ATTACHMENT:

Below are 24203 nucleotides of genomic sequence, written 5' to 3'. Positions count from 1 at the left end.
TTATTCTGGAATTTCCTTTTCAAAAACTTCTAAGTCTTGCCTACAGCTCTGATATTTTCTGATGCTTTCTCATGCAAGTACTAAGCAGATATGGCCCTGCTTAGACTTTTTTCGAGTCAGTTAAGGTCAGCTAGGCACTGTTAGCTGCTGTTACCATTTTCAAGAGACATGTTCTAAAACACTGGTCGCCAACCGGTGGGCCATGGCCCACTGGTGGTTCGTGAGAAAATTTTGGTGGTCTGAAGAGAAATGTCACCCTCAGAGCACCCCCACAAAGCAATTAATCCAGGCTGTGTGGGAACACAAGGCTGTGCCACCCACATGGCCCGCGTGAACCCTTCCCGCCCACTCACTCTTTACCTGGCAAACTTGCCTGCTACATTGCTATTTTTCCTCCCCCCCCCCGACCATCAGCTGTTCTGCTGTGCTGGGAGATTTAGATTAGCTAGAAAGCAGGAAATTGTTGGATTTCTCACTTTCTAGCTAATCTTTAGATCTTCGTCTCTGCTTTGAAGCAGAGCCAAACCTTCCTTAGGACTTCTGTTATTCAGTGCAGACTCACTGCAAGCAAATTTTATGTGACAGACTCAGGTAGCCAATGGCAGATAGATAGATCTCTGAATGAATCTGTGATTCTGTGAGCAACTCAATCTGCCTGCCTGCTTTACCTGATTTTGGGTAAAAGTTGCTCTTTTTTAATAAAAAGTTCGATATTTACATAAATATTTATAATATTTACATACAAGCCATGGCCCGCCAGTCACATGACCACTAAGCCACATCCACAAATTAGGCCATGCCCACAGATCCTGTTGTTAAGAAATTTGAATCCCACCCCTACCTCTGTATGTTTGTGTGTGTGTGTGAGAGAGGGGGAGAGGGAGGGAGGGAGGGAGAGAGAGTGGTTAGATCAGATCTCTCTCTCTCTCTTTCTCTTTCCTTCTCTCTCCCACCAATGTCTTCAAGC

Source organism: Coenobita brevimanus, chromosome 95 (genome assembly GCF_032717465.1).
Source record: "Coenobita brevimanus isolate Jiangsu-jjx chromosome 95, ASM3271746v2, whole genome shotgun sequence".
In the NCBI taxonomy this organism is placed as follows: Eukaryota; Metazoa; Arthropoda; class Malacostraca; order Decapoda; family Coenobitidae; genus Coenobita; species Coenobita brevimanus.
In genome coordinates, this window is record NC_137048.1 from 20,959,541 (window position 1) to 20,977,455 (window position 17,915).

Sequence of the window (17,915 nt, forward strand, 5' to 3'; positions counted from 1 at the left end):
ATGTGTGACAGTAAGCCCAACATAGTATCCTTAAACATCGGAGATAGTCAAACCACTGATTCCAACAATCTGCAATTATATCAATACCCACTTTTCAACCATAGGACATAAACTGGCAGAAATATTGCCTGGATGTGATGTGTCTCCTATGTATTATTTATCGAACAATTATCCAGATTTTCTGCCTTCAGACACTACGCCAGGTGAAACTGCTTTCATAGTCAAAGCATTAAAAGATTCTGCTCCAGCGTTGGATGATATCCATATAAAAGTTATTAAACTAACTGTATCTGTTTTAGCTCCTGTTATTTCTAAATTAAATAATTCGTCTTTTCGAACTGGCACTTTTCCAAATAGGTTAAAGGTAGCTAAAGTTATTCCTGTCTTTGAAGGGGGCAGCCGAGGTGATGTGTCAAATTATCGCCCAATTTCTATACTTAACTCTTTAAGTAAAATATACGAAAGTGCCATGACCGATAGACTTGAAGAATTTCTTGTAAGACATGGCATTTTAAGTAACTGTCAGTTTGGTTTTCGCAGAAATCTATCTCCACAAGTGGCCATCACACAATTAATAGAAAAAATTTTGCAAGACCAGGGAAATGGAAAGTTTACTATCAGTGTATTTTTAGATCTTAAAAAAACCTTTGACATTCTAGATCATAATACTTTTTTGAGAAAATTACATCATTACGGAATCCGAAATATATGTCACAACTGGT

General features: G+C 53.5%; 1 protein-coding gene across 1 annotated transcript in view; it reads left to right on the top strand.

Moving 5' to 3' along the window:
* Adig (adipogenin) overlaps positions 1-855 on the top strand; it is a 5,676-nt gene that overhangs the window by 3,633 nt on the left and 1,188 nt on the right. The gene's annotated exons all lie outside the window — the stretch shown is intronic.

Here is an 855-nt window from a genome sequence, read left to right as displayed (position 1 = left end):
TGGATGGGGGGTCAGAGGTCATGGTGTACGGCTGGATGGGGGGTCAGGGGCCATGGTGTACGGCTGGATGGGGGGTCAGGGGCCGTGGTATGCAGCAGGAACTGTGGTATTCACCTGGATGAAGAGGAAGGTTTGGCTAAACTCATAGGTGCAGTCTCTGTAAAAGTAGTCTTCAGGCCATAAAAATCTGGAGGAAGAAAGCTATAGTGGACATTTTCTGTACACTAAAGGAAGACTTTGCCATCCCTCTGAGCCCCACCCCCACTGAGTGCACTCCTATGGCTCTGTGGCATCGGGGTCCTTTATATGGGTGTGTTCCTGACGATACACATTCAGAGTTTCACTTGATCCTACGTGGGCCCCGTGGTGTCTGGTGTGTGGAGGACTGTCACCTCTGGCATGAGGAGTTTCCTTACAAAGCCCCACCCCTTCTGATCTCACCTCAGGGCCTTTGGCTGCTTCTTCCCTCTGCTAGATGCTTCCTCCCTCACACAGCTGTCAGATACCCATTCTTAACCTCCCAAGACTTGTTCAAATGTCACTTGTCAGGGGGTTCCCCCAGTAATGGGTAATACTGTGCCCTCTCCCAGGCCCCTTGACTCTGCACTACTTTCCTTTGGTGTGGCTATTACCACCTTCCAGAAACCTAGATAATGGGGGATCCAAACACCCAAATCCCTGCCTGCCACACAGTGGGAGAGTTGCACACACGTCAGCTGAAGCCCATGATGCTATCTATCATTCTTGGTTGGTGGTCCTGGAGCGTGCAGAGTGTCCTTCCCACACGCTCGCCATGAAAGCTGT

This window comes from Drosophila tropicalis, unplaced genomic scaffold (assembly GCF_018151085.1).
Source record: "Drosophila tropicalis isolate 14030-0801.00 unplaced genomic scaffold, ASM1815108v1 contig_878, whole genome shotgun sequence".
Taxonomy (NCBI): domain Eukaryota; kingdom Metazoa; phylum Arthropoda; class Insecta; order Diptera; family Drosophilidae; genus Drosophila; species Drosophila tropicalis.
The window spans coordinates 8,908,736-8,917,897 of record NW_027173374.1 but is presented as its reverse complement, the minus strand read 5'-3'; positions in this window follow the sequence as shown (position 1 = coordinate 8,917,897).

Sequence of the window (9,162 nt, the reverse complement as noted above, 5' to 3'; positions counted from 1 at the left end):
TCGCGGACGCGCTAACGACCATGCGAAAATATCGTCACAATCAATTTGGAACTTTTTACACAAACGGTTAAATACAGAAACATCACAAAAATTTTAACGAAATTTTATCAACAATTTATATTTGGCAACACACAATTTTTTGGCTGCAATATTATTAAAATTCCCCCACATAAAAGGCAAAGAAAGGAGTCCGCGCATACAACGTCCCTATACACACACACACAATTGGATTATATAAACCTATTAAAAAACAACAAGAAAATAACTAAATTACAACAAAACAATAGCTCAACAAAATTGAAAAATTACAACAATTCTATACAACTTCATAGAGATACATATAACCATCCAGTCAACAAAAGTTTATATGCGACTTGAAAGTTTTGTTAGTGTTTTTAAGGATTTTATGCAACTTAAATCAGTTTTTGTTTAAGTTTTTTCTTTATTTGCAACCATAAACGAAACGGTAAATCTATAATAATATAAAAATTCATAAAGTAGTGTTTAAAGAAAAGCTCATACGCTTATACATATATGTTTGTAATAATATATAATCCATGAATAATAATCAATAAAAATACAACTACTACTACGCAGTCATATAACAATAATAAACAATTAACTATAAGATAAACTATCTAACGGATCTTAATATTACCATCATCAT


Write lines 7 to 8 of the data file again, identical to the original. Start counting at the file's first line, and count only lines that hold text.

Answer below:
Sequence of the window (17,915 nt, forward strand, 5' to 3'; positions counted from 1 at the left end):
ATGTGTGACAGTAAGCCCAACATAGTATCCTTAAACATCGGAGATAGTCAAACCACTGATTCCAACAATCTGCAATTATATCAATACCCACTTTTCAACCATAGGACATAAACTGGCAGAAATATTGCCTGGATGTGATGTGTCTCCTATGTATTATTTATCGAACAATTATCCAGATTTTCTGCCTTCAGACACTACGCCAGGTGAAACTGCTTTCATAGTCAAAGCATTAAAAGATTCTGCTCCAGCGTTGGATGATATCCATATAAAAGTTATTAAACTAACTGTATCTGTTTTAGCTCCTGTTATTTCTAAATTAAATAATTCGTCTTTTCGAACTGGCACTTTTCCAAATAGGTTAAAGGTAGCTAAAGTTATTCCTGTCTTTGAAGGGGGCAGCCGAGGTGATGTGTCAAATTATCGCCCAATTTCTATACTTAACTCTTTAAGTAAAATATACGAAAGTGCCATGACCGATAGACTTGAAGAATTTCTTGTAAGACATGGCATTTTAAGTAACTGTCAGTTTGGTTTTCGCAGAAATCTATCTCCACAAGTGGCCATCACACAATTAATAGAAAAAATTTTGCAAGACCAGGGAAATGGAAAGTTTACTATCAGTGTATTTTTAGATCTTAAAAAAACCTTTGACATTCTAGATCATAATACTTTTTTGAGAAAATTACATCATTACGGAATCCGAAATATATGTCACAACTGGT